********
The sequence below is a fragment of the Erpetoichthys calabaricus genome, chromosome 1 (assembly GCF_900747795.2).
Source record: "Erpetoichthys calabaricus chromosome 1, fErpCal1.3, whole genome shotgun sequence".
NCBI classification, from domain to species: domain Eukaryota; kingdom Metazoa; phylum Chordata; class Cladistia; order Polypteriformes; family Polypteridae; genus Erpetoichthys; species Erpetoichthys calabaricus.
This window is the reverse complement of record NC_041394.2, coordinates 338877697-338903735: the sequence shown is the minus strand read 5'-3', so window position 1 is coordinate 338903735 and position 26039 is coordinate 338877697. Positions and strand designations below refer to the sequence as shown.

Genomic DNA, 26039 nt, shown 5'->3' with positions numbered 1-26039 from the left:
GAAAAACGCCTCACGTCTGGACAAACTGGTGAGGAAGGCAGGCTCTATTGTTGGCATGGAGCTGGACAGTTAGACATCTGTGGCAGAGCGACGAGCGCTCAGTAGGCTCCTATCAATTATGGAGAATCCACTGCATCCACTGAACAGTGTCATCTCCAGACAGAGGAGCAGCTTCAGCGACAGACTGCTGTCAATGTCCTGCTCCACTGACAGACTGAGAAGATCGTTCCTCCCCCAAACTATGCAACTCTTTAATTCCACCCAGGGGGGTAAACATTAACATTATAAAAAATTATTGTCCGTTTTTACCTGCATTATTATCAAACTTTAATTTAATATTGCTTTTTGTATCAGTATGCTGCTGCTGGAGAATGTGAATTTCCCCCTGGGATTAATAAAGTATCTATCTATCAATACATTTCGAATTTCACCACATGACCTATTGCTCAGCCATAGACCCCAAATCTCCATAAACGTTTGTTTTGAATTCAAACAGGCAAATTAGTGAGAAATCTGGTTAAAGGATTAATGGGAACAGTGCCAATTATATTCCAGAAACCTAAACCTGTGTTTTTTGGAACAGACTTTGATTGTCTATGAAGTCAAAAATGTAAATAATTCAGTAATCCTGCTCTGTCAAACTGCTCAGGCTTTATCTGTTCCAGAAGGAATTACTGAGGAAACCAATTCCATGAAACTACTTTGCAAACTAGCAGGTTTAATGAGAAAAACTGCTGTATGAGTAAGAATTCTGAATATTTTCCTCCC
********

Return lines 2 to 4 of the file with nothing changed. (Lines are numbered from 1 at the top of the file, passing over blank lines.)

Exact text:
Source record: "Erpetoichthys calabaricus chromosome 1, fErpCal1.3, whole genome shotgun sequence".
NCBI classification, from domain to species: domain Eukaryota; kingdom Metazoa; phylum Chordata; class Cladistia; order Polypteriformes; family Polypteridae; genus Erpetoichthys; species Erpetoichthys calabaricus.
This window is the reverse complement of record NC_041394.2, coordinates 338877697-338903735: the sequence shown is the minus strand read 5'-3', so window position 1 is coordinate 338903735 and position 26039 is coordinate 338877697. Positions and strand designations below refer to the sequence as shown.